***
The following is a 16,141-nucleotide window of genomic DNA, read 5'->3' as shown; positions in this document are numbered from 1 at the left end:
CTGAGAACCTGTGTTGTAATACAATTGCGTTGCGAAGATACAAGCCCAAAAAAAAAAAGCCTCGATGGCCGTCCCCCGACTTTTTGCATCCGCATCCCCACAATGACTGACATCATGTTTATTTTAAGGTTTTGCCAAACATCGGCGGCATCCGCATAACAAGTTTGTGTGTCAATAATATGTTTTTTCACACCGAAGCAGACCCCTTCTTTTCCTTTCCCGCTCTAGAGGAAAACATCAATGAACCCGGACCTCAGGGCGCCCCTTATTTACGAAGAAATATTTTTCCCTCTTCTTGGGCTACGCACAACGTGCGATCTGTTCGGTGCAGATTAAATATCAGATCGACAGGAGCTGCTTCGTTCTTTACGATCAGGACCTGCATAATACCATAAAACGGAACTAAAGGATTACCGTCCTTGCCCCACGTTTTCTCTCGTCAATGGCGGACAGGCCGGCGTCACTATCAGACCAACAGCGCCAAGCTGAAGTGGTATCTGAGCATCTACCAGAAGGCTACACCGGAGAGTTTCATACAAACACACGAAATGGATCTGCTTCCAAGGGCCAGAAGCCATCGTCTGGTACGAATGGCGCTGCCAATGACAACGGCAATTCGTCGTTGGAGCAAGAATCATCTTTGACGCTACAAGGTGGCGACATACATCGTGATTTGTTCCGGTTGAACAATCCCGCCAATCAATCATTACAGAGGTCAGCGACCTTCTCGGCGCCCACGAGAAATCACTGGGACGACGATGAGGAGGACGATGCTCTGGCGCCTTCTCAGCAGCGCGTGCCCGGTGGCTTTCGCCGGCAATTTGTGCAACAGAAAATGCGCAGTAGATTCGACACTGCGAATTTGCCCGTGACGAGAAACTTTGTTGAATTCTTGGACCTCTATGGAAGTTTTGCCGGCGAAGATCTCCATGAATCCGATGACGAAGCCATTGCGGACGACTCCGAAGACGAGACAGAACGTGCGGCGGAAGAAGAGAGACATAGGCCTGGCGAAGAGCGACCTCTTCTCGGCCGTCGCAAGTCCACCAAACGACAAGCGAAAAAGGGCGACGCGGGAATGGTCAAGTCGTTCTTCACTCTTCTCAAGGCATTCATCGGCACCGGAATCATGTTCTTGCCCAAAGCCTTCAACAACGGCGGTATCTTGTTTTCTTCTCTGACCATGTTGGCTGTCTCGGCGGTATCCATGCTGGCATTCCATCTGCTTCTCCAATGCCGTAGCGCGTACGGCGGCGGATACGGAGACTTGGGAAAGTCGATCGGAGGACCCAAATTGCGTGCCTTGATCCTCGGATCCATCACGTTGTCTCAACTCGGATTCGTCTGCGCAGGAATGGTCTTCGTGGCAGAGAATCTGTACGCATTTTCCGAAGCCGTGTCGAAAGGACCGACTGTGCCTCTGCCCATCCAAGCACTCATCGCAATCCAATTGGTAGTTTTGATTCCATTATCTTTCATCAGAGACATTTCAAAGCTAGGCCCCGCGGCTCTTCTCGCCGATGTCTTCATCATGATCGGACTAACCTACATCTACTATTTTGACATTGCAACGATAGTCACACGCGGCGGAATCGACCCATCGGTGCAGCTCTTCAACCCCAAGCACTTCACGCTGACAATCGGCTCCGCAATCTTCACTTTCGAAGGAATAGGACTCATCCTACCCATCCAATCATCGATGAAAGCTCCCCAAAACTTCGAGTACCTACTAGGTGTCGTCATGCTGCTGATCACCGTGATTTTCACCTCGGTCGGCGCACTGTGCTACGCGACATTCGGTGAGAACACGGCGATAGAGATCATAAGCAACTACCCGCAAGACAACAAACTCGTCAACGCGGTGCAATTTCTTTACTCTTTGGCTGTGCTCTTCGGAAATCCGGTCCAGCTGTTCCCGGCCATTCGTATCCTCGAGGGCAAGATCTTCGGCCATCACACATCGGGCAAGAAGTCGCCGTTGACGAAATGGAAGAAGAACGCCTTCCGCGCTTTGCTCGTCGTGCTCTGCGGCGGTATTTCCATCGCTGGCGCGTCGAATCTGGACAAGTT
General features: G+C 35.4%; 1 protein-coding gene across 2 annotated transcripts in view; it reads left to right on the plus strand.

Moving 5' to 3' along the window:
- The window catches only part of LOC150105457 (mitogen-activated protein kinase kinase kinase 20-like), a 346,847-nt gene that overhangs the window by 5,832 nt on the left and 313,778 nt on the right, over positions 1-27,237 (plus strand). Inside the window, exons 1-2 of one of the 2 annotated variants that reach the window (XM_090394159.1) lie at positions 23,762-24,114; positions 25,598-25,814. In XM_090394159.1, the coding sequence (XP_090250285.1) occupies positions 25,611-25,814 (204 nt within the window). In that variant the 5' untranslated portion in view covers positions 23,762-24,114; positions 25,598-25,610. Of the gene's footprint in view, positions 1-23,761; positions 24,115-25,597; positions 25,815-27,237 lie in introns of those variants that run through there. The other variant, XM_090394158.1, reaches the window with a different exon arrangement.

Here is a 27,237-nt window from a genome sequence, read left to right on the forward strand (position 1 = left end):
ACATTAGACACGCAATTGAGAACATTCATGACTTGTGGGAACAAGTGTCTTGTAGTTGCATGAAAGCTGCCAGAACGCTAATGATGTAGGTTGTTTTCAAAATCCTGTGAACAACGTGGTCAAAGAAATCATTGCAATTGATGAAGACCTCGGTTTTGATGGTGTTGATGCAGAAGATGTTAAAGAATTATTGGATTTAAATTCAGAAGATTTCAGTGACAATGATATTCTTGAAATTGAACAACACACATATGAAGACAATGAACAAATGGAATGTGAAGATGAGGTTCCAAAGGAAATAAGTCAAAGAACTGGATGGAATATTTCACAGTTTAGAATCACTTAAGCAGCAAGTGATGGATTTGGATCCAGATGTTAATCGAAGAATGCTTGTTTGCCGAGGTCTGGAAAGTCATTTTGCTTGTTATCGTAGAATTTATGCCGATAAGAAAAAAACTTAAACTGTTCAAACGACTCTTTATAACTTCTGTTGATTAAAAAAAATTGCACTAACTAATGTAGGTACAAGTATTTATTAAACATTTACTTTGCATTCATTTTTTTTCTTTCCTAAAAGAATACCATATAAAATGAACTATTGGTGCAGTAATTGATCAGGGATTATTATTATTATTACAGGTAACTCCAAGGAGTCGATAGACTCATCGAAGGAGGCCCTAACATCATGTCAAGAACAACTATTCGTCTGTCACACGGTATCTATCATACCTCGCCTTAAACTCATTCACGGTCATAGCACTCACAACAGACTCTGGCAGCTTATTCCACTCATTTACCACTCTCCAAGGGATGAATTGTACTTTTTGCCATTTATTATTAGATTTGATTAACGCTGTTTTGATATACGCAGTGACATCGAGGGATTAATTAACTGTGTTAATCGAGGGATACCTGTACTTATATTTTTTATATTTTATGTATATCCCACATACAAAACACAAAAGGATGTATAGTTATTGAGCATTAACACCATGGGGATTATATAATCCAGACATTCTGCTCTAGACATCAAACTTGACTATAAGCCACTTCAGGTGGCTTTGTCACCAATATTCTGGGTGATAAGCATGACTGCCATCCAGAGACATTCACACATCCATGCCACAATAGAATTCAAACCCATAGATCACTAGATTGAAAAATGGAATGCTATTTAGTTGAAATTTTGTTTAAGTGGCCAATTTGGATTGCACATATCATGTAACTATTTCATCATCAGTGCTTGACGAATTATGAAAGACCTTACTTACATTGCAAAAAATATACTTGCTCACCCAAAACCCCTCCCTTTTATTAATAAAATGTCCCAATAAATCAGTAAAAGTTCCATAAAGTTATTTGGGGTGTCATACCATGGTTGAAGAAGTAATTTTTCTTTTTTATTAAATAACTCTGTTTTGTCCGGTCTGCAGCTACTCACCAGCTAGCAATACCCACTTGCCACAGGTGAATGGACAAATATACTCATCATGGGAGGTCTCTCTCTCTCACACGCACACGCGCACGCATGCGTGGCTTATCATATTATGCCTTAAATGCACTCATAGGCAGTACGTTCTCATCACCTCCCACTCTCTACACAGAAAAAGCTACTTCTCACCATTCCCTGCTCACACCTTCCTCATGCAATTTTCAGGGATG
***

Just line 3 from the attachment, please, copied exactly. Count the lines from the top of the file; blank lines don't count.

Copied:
General features: G+C 35.4%; 1 protein-coding gene across 2 annotated transcripts in view; it reads left to right on the plus strand.